The WPA focused instead on supporting the construction of an enormous number of municipal-scale public facilities, such as postal buildings, schools, parks, roads, and bridges. It employed some eight million people, creating work for laborers, craftspersons, and designers in the design and construction of these facilities. It also supported the arts in the face of massive unemployment, hiring graphic artists to design posters, theater directors to produce plays, photographers to document public life and New Deal programs, for example—and in one instance, hired model makers to build a 1”=100’ replica of San Francisco, an effort that took two years. The iconic WPA posters of national parks, created for the WPA’s Federal Art Project, captured the drama of these public landscapes, and WPA photographs and documentaries celebrated the optimistic and occasionally sublime quality of New Deal public works. The WPA not only supported the arts through the Great Depression, but did so with a narrative that emphasized the civic and beneficial role of public buildings and landscapes.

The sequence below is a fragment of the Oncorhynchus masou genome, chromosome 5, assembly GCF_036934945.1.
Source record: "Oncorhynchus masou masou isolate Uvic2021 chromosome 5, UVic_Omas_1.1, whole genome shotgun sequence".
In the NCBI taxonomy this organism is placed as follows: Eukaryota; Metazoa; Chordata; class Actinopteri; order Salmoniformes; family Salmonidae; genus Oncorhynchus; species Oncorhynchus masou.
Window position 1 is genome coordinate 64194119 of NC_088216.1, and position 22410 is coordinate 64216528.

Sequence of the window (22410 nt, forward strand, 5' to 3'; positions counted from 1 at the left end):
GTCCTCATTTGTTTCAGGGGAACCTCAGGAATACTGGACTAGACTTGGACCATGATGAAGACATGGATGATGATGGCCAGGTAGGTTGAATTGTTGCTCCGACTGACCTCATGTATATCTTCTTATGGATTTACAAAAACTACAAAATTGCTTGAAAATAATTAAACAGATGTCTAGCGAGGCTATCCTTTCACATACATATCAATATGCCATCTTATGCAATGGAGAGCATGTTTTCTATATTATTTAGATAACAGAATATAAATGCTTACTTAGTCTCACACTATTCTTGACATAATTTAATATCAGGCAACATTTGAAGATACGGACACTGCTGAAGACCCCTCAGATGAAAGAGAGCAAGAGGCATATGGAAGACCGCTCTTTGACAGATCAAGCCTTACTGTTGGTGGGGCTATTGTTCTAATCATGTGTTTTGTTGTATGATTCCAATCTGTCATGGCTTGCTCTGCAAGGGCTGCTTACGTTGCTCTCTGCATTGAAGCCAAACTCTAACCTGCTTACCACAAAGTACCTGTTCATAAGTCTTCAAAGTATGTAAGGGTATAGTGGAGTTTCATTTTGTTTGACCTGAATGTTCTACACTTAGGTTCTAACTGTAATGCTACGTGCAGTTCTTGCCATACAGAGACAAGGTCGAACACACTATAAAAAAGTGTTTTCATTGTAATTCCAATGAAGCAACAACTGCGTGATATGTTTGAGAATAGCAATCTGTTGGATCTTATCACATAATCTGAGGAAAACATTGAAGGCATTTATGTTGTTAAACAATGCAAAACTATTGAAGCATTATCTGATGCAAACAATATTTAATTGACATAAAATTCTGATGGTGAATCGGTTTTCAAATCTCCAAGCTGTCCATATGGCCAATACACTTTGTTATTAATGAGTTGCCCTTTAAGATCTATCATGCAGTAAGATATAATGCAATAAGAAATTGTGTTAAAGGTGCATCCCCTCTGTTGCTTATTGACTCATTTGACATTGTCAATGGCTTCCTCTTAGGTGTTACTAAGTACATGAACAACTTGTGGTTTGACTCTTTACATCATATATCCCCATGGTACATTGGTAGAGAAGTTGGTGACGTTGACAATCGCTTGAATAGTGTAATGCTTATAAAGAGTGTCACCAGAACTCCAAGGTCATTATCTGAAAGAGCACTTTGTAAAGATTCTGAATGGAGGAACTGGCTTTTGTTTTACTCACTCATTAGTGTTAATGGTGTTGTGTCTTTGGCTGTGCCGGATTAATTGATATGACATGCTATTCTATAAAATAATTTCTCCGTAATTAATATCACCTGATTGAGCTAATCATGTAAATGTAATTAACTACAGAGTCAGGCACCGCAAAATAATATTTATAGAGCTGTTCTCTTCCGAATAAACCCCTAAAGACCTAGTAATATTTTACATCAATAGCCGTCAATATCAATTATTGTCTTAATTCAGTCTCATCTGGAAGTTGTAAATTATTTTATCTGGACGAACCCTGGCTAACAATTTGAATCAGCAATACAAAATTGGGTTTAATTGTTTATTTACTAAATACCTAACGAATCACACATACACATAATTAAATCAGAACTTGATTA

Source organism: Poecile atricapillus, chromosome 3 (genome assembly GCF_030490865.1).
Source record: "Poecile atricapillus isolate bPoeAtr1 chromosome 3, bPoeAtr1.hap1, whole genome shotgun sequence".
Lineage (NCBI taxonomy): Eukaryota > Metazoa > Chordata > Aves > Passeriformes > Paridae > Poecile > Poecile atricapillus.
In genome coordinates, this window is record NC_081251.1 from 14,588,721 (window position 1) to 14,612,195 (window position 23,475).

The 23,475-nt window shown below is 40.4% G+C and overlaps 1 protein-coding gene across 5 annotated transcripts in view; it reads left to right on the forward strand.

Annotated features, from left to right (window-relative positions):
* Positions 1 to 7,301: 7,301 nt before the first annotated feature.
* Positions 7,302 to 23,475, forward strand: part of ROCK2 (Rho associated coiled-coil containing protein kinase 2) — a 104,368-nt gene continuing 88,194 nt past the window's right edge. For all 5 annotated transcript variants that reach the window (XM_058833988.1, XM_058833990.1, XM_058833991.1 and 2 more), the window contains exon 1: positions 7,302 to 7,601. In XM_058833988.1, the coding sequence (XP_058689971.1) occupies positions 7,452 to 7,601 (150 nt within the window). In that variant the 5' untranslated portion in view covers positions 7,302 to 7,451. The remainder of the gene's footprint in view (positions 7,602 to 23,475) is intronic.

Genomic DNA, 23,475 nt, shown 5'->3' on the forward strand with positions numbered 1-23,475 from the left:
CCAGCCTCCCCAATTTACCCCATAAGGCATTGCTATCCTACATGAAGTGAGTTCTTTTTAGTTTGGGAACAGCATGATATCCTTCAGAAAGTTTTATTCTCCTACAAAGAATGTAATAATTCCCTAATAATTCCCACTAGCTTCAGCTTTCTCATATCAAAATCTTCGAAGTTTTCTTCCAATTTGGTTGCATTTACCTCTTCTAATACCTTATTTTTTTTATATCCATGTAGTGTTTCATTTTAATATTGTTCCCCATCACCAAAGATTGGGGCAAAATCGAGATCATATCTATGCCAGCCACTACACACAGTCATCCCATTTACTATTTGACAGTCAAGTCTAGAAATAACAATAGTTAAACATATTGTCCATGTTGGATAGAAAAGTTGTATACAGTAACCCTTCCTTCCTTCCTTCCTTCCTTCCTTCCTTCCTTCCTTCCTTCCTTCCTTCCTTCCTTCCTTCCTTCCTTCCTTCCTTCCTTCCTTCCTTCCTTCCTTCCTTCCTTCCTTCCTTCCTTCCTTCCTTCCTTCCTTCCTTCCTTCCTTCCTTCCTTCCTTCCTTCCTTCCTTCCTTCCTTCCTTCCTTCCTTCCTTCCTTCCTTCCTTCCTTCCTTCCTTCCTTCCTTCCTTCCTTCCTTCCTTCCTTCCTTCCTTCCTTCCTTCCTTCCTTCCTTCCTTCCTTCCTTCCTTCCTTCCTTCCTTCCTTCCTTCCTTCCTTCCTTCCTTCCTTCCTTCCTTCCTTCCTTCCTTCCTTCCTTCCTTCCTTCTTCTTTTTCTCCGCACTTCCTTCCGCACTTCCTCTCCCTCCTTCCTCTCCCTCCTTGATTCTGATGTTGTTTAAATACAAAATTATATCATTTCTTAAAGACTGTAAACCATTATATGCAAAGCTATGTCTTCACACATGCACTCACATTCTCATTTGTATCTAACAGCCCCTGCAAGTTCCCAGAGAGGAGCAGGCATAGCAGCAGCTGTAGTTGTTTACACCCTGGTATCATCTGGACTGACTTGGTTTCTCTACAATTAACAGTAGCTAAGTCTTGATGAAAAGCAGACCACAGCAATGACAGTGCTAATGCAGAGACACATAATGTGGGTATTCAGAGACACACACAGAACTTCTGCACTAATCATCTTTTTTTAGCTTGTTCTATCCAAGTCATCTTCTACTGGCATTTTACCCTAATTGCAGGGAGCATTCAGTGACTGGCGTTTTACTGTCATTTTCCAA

Today, there is significant demand for new interstate high-voltage power lines. These corridors could be reimagined as multiuse recreational trails. Image courtesy Nicholas Pevzner.
The start of Nathan Kensinger’s quiet documentary Managed Retreat begins innocently enough. Waves from the Atlantic roll in toward the viewer. A lone couple walks hand in hand along a desolate beach. A seawall meanders off into the distance. An abandoned car in a marsh sends a dissonant note that builds to an ominous beat. The sound of waves gives way to the “beep, beep, beep” of an excavator backing up. Abandoned homes fill the frame until the excavator’s bucket reaches out to nudge one of the houses to the ground. It is a slow, lumbering destruction, with the “beep, beep, beep” tracking time.